A glittering ceremony on a crisp fall night at the White House carried deep political overtones that will only exacerbate the fury of Democrats who feel Republican maneuvering stole two Supreme Court seats. It will also inexorably drag the court further into toxic political combat that has already tainted its reputation for non-partisanship.
The event went ahead despite another Covid-19 hotspot in the White House, this time with Vice President Mike Pence’s staff. It framed Trump, smiling, alongside a new justice beholden to him for a lifetime appointment after the President warned he may contest an election he has already declared unfair in the Supreme Court.
The next week or so will tell whether the party at the White House was a valedictory moment of glory for a President heading into the wilderness or heralds a much bigger celebration for a second White House term next week.
The ceremony came at the end of a day in which Trump swept through Pennsylvania — the key swing state that could be the kingmaker in the event of a close election in which he is currently trailing Democrat Joe Biden on the electoral map. He only mentioned the pandemic to mislead the country about the fast worsening emergency that has killed 225,000 Americans, as hospitals fill up and many states mark their highest new caseloads. He hopes his pageantry alongside Barrett on Monday night will motivate conservatives and spark a huge base turnout, though it could also provide more moderate voters, especially women, with another reason to spurn him.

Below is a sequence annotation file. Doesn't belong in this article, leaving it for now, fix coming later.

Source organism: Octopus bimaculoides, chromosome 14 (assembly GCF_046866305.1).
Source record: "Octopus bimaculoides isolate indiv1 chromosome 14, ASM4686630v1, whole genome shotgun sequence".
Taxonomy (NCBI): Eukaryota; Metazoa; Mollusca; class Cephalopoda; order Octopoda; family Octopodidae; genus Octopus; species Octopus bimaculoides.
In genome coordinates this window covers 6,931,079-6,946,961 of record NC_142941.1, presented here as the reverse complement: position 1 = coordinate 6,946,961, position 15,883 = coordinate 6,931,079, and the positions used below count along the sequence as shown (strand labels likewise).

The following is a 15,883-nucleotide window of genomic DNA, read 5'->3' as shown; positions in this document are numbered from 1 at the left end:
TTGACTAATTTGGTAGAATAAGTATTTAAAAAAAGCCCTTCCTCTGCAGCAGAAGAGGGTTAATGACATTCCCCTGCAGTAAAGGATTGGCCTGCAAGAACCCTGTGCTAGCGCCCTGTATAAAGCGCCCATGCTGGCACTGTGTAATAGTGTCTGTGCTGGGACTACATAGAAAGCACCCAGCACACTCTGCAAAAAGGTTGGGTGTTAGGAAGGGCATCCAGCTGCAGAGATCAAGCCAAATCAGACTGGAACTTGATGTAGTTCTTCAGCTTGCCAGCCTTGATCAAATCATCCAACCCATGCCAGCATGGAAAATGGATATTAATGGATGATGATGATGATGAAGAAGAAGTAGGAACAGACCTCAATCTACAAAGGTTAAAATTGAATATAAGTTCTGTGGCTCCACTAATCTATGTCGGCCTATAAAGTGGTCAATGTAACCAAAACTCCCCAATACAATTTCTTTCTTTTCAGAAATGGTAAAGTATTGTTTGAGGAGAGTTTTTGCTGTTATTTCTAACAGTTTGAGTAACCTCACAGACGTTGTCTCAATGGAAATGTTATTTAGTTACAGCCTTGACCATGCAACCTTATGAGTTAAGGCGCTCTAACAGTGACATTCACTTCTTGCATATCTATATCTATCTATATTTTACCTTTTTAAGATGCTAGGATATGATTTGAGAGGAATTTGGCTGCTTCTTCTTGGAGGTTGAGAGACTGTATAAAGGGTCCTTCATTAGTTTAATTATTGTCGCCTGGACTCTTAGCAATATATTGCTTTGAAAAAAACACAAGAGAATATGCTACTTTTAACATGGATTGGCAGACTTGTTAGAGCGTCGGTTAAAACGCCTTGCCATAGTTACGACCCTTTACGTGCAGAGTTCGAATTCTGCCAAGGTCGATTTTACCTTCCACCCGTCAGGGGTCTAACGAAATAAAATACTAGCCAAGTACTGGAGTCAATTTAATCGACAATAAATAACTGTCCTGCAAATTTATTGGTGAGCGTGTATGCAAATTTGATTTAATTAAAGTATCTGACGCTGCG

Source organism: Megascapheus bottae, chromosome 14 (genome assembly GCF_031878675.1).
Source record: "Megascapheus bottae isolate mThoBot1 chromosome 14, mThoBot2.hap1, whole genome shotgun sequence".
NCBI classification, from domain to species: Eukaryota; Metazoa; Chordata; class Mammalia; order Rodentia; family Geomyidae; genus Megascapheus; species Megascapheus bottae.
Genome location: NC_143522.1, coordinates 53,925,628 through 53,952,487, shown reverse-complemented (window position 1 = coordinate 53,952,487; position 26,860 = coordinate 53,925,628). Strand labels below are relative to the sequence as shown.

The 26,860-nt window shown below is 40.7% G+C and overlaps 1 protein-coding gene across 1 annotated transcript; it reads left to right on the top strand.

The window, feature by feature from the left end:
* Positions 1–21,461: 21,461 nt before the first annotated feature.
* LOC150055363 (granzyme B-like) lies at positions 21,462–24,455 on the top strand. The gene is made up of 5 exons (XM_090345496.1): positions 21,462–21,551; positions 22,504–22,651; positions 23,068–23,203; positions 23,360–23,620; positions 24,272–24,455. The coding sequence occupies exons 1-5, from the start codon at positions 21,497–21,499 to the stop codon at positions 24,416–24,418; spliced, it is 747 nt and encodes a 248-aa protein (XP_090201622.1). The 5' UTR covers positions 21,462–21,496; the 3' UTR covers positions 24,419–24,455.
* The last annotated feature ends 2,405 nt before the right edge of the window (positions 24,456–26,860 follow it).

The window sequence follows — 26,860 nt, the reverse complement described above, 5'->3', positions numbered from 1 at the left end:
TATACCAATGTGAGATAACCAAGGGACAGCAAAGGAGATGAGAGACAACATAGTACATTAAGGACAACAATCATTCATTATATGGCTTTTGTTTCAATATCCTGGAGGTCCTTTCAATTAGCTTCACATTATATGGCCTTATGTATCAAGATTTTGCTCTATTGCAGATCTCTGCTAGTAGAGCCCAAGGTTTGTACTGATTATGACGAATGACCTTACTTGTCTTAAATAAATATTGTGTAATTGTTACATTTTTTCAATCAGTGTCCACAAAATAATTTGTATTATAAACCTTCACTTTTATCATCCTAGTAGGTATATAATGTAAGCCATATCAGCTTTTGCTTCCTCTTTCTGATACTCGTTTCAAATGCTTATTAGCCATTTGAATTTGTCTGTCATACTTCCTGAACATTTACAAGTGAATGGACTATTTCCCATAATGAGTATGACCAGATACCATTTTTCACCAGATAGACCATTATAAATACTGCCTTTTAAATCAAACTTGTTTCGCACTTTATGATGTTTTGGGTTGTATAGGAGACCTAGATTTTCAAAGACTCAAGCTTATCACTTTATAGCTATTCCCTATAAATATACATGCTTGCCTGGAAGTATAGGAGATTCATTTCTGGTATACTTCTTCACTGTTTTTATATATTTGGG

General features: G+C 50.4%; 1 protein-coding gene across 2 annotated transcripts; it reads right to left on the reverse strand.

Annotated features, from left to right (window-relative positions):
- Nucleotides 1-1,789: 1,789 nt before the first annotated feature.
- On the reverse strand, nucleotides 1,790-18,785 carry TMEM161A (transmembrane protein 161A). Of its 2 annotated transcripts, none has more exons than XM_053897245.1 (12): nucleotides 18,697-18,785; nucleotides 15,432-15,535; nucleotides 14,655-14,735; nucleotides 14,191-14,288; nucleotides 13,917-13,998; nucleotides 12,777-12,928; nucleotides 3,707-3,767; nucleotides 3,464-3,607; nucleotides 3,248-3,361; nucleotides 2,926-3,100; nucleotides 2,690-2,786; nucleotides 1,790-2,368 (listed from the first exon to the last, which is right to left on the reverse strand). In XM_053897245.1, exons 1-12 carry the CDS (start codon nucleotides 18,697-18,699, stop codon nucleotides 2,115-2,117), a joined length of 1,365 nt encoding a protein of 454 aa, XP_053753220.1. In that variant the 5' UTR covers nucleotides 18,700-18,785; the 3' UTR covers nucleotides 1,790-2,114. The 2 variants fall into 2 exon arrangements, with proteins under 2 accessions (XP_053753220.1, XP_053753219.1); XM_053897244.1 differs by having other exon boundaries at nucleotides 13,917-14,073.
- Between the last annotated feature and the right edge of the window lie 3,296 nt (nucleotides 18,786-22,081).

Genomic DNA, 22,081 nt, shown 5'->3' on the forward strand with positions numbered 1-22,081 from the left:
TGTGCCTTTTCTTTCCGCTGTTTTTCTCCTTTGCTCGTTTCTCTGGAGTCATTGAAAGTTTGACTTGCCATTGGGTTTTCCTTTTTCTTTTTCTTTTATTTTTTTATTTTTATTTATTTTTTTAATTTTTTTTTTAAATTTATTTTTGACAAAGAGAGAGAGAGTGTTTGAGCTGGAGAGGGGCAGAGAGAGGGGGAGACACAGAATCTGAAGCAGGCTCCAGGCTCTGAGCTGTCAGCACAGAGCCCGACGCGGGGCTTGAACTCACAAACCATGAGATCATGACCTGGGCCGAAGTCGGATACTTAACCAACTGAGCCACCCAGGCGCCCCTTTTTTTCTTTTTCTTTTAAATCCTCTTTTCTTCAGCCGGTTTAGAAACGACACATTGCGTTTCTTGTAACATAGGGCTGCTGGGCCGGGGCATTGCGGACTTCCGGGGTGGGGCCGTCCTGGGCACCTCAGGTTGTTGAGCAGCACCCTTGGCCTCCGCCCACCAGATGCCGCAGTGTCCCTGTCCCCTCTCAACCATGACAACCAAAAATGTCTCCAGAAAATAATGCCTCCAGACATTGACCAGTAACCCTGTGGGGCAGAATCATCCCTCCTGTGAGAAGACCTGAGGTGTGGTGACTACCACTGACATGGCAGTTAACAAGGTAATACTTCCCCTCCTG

Barrett was earlier confirmed in a 52 to 48 vote in the Republican-led Senate. Her arrival on the top bench — solidifying a 6-3 conservative majority — means a huge reshaping of Washington’s power tectonics just a week before an election in which Republicans risk being shut out of power in the executive and legislative branches of the government.
A true legacy moment
Trump’s third Supreme Court appointment marked one of the most triumphant moments of his presidency but was also the culmination of a decades-long fight for a clear majority by the conservative movement that spanned multiple presidencies.
And true to form, Trump did put on a show, with huge American flags spotlighted and hanging from the South Portico of the White House.